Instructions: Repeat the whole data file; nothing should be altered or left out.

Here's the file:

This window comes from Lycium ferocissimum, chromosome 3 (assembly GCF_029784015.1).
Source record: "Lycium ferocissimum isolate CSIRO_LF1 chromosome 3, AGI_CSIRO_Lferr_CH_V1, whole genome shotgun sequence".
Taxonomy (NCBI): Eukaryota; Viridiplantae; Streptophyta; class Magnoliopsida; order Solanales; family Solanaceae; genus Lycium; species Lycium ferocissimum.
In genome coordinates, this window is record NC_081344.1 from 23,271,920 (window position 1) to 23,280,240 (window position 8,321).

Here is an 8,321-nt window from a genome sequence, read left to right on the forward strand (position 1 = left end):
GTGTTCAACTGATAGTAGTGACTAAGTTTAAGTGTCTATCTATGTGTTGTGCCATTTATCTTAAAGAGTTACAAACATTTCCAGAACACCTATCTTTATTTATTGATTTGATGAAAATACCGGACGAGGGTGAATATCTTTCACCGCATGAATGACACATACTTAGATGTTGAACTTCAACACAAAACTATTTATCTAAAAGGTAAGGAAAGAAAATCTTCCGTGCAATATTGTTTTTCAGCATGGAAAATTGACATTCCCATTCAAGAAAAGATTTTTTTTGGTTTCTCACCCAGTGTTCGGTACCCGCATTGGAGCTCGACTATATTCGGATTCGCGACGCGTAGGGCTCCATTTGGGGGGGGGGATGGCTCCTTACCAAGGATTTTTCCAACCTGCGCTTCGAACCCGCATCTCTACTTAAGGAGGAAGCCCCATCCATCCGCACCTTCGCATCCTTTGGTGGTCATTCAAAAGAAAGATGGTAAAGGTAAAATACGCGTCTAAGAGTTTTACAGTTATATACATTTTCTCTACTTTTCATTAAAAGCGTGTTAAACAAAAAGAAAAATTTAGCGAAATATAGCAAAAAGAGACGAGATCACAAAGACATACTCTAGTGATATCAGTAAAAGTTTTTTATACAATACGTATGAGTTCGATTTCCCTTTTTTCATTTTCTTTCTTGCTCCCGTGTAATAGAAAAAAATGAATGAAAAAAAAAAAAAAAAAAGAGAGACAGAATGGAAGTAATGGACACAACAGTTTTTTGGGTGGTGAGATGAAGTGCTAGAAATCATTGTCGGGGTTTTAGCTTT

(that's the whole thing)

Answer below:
This window comes from Lycium ferocissimum, chromosome 3 (assembly GCF_029784015.1).
Source record: "Lycium ferocissimum isolate CSIRO_LF1 chromosome 3, AGI_CSIRO_Lferr_CH_V1, whole genome shotgun sequence".
Taxonomy (NCBI): Eukaryota; Viridiplantae; Streptophyta; class Magnoliopsida; order Solanales; family Solanaceae; genus Lycium; species Lycium ferocissimum.
In genome coordinates, this window is record NC_081344.1 from 23,271,920 (window position 1) to 23,280,240 (window position 8,321).

Here is an 8,321-nt window from a genome sequence, read left to right on the forward strand (position 1 = left end):
GTGTTCAACTGATAGTAGTGACTAAGTTTAAGTGTCTATCTATGTGTTGTGCCATTTATCTTAAAGAGTTACAAACATTTCCAGAACACCTATCTTTATTTATTGATTTGATGAAAATACCGGACGAGGGTGAATATCTTTCACCGCATGAATGACACATACTTAGATGTTGAACTTCAACACAAAACTATTTATCTAAAAGGTAAGGAAAGAAAATCTTCCGTGCAATATTGTTTTTCAGCATGGAAAATTGACATTCCCATTCAAGAAAAGATTTTTTTTGGTTTCTCACCCAGTGTTCGGTACCCGCATTGGAGCTCGACTATATTCGGATTCGCGACGCGTAGGGCTCCATTTGGGGGGGGGGATGGCTCCTTACCAAGGATTTTTCCAACCTGCGCTTCGAACCCGCATCTCTACTTAAGGAGGAAGCCCCATCCATCCGCACCTTCGCATCCTTTGGTGGTCATTCAAAAGAAAGATGGTAAAGGTAAAATACGCGTCTAAGAGTTTTACAGTTATATACATTTTCTCTACTTTTCATTAAAAGCGTGTTAAACAAAAAGAAAAATTTAGCGAAATATAGCAAAAAGAGACGAGATCACAAAGACATACTCTAGTGATATCAGTAAAAGTTTTTTATACAATACGTATGAGTTCGATTTCCCTTTTTTCATTTTCTTTCTTGCTCCCGTGTAATAGAAAAAAATGAATGAAAAAAAAAAAAAAAAAAGAGAGACAGAATGGAAGTAATGGACACAACAGTTTTTTGGGTGGTGAGATGAAGTGCTAGAAATCATTGTCGGGGTTTTAGCTTT